With today’s Tea Party lauding their connection to the original Boston Tea Party and dressing up as 18th century patriots at rallies, it’s time to take a look at history. While Tea Party movement rails about runaway taxes, the original impetus was about control and self governance. Then there is the elements of racism. But first, a little history:
The East India Company was the multi-corporation of its day. When it was about to go under, the government of King George III bailed it out by giving the company rights to sell directly to the colonies without going through tea brokers in London. While the cost of tea went down (little tax, no middleman), thus undercutting the going rate of smuggled tea from the Netherlands, only approved wholesalers could sell it. The combination of having no say in instituting the tax and giving one company a monopoly on the tea trade was the red flag for the colonists. Simply put, the colonists had no voice in electing those who set policy that would affect their lives.
But why target tea? While tea was widely consumed across social classes, a 2010 article in American History Magazine, claims that the fancy tea accoutrements of the upper classes and rituals redolent of pinkie bending English aristocracy, made it an easy target. Abigail Adams called it “that bainful weed.” In Boston, Dr. Thomas Young, physician to John Adams characterized it as not just a “pernicious drug,” but a”slow poison, and has the corrosive effect upon those who handle it. I have left it off since it became political poison, and have since gained in firmness of constitution. My substitute is camomile flowers.” (Was this where tisane v. tea began to flourish?)
Who were in the original Boston Tea Party? The 116 participants were a ragtag bunch from all walks of life. Most were young: only nine were over forty; many were teenagers. Fearing for the consequences, many left town after the tea was dumped; others took word of their participation to their graves. Even Dr. Young, who was reputed to be giving a speech about the evils of tea (perhaps the aforementioned) while his fellow colonists were sharpening their tomahawks, left town shortly afterward and returned with his family to England.
Why did the Boston Tea Party dress up as war-whooping Indians complete with feathers, and charcoal blackface wielding tomahawks? “Those disguised patriots were impersonating American Indians in hopes that the act of insurgency they had just committed would be blamed upon the Indians,” wrote journalist Tim Giago, an Oglala Lakota, in the Huffington Post. “They certainly were not dressed in the typical patriot outfit they usually wore and not one of them was dressed as George Washington.”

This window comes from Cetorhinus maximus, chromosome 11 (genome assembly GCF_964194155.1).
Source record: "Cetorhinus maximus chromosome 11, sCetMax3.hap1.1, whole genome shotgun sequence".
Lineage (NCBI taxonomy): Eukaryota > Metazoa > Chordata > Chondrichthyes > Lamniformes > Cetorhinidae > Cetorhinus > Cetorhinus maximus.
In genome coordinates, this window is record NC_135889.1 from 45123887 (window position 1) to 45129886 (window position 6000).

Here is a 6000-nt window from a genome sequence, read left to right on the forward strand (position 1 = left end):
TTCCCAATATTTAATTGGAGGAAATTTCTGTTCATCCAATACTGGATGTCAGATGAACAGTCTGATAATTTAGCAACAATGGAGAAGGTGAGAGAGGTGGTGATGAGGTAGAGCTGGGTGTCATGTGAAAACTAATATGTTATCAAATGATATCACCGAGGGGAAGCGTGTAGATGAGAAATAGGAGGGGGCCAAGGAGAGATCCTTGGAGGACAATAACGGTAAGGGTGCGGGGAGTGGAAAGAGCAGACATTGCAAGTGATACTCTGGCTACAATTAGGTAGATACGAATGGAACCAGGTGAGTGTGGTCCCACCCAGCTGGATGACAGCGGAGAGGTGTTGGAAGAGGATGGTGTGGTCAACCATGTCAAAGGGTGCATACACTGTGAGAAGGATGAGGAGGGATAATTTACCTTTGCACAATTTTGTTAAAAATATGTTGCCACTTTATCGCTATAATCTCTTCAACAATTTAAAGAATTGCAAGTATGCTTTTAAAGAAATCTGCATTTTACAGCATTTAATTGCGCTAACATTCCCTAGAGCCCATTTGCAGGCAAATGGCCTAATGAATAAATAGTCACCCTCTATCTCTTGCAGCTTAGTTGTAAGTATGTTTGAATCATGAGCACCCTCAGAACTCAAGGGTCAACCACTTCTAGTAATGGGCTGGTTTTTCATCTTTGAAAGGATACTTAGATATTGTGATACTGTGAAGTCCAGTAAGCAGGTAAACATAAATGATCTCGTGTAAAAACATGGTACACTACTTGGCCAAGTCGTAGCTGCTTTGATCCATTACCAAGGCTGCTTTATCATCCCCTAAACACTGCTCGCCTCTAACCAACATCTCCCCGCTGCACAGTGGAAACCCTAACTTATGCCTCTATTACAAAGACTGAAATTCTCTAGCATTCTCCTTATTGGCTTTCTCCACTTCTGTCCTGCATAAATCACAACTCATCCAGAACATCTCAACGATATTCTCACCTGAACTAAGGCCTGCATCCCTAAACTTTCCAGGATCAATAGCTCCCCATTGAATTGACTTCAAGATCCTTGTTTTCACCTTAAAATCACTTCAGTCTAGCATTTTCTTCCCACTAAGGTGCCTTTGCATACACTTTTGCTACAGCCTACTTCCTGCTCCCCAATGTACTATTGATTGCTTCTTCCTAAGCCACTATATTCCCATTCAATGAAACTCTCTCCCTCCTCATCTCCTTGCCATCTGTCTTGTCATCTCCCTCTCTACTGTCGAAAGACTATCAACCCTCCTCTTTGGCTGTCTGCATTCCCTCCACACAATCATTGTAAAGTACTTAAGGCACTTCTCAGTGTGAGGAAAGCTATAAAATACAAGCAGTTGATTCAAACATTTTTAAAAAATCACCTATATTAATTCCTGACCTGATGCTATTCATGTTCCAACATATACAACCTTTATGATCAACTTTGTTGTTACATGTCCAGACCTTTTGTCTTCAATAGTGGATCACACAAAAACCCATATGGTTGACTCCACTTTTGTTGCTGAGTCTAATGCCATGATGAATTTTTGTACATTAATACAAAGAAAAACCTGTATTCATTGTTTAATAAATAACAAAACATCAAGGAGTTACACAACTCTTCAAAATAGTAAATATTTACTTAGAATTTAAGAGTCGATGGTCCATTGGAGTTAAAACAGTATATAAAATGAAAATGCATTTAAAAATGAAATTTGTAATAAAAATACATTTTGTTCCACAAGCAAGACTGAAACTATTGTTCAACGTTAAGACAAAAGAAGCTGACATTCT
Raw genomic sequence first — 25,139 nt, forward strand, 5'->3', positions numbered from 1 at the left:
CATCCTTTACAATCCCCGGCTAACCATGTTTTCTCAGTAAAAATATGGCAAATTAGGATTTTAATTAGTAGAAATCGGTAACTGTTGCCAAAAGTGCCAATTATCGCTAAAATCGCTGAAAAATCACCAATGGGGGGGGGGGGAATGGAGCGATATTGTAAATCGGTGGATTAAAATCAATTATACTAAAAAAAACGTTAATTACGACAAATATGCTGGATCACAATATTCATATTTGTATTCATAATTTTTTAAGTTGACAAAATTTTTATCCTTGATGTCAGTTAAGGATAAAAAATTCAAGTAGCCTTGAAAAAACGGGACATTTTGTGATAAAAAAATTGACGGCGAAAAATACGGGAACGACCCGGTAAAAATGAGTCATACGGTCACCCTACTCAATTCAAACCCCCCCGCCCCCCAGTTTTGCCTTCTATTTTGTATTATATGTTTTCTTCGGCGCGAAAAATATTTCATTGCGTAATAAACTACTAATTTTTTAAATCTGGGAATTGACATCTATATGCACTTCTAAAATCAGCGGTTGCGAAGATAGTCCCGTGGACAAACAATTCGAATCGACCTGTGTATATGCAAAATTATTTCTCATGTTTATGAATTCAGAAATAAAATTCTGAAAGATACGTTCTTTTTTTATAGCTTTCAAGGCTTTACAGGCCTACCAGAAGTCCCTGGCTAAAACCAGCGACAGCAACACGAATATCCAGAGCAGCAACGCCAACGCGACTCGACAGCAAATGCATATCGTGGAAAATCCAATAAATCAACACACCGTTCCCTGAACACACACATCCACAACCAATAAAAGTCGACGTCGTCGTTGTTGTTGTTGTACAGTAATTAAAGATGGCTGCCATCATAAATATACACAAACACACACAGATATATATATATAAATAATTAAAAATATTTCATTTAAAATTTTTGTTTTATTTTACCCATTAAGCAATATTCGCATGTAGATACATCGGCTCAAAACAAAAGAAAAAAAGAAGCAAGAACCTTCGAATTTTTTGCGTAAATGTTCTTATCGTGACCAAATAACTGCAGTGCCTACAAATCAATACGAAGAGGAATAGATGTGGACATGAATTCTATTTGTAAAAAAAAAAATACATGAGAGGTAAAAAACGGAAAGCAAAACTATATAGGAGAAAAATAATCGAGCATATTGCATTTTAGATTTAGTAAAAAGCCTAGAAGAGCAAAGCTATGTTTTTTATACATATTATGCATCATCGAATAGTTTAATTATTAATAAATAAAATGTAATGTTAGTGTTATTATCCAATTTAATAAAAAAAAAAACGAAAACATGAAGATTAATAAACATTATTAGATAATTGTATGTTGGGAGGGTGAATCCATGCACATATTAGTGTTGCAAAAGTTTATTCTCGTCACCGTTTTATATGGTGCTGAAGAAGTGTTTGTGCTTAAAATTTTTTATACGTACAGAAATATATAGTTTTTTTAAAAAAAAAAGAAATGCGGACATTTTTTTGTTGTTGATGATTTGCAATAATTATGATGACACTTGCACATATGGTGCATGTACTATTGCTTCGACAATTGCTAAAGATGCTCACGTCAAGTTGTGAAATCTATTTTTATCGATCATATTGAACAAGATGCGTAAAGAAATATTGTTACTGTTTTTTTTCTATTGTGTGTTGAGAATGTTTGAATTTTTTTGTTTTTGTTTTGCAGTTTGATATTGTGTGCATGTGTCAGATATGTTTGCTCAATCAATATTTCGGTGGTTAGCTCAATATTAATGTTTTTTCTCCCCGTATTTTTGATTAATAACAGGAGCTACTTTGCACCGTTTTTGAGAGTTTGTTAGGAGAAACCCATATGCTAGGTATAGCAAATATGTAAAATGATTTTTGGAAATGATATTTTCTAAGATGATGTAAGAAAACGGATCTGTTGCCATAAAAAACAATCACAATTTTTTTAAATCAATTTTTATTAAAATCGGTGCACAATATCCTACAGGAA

Giago (right), a 1990 Neiman Fellow at Harvard continues: “ I remember that as an elementary student at Red Cloud Indian School on the Pine Ridge Indian Reservation we used a history book that sugar-coated, ignored or revised history as applied to Native Americans,” wrote Mr. Giago in the Huffington Post. “but I vividly recall the picture in this book of patriots disguised as Indians as they dumped boxes of tea into Boston Harbor. ”
Take a moment and think about the impact of a mob of screaming Indians wielding tomahawks. Added to this, the Indians sided with the French against the British (and the colonists) during the French Indian War, in which George Washington served as a lieutenant, and which resulted in the first taxes on the colonies to raise revenue for the cash-strapped government of King George III.
Finally, many attribute the tea thrown overboard as black tea from India. Davison Newman & Co. LTD, whose tea chests were on the fated boats, market Boston Harbour Tea, a blend of Ceylon and Darjeeling. But many sources — including the Old South Meeting House museum in Boston -say the tea thrown overboard was from China, not India. It was called “bohea,” a highly oxidized almost black oolong from the famed Wuyi Mountains.